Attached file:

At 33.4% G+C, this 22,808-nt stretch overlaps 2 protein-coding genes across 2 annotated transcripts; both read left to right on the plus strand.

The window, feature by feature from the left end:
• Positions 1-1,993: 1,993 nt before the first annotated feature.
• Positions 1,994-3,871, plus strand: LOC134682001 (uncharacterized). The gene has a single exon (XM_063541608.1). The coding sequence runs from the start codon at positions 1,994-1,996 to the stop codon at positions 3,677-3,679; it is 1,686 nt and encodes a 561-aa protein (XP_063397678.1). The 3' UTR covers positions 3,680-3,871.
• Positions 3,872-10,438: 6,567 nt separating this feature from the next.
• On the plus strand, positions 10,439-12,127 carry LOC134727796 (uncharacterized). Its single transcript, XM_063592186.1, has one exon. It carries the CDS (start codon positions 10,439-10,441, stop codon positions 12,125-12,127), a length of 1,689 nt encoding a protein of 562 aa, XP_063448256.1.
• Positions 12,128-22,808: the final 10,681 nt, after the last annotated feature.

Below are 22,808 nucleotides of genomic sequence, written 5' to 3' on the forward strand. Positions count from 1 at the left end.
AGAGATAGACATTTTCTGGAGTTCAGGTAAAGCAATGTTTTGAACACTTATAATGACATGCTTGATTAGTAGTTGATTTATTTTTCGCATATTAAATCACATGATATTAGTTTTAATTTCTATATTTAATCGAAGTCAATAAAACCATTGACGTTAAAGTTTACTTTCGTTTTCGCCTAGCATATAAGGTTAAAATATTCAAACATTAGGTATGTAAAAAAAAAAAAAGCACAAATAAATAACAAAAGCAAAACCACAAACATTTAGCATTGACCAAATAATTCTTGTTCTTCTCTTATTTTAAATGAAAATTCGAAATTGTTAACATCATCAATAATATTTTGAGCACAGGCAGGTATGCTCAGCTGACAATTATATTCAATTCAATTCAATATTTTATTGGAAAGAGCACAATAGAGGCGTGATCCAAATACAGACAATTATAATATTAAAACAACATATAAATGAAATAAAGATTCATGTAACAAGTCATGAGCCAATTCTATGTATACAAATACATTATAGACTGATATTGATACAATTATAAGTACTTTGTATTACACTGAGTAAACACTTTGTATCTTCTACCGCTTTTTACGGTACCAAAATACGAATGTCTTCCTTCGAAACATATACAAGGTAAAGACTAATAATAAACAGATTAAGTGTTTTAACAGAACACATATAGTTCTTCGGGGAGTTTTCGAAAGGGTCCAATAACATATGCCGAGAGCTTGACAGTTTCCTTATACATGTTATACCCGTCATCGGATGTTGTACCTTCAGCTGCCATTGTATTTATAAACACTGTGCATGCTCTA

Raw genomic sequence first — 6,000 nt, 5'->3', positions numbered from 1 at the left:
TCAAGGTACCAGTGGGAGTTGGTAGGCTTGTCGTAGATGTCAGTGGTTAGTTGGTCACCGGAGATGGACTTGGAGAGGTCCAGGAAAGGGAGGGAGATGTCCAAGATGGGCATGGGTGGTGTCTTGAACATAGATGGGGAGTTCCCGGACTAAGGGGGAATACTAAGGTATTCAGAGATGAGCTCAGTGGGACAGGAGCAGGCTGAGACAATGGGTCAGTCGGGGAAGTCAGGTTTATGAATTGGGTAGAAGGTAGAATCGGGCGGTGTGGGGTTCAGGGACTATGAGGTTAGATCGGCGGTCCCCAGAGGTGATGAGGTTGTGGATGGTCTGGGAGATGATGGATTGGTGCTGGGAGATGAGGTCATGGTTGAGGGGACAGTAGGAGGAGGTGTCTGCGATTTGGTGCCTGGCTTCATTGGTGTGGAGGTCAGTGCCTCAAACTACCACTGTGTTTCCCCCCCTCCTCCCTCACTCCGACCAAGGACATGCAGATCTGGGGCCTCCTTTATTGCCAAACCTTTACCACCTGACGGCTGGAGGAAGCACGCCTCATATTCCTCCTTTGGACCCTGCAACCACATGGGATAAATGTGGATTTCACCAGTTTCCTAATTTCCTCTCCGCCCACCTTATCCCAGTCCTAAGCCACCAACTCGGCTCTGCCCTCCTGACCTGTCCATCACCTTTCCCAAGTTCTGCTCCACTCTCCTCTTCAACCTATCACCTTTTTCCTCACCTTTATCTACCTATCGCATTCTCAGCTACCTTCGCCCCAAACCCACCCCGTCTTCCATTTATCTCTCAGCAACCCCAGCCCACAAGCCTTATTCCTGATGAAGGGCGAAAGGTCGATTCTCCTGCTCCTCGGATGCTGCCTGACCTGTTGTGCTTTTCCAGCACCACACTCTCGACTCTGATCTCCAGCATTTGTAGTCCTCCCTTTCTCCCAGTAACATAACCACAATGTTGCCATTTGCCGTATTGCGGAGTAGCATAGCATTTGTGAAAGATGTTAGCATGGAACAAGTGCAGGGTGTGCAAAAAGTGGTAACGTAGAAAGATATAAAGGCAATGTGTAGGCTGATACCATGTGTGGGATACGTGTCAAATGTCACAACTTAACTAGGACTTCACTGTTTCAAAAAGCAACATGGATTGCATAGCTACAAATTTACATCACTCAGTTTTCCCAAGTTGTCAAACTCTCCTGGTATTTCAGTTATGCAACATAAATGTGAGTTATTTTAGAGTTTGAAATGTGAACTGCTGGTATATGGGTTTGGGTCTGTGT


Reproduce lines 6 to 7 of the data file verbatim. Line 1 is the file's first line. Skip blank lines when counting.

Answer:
• On the plus strand, positions 10,439-12,127 carry LOC134727796 (uncharacterized). Its single transcript, XM_063592186.1, has one exon. It carries the CDS (start codon positions 10,439-10,441, stop codon positions 12,125-12,127), a length of 1,689 nt encoding a protein of 562 aa, XP_063448256.1.
• Positions 12,128-22,808: the final 10,681 nt, after the last annotated feature.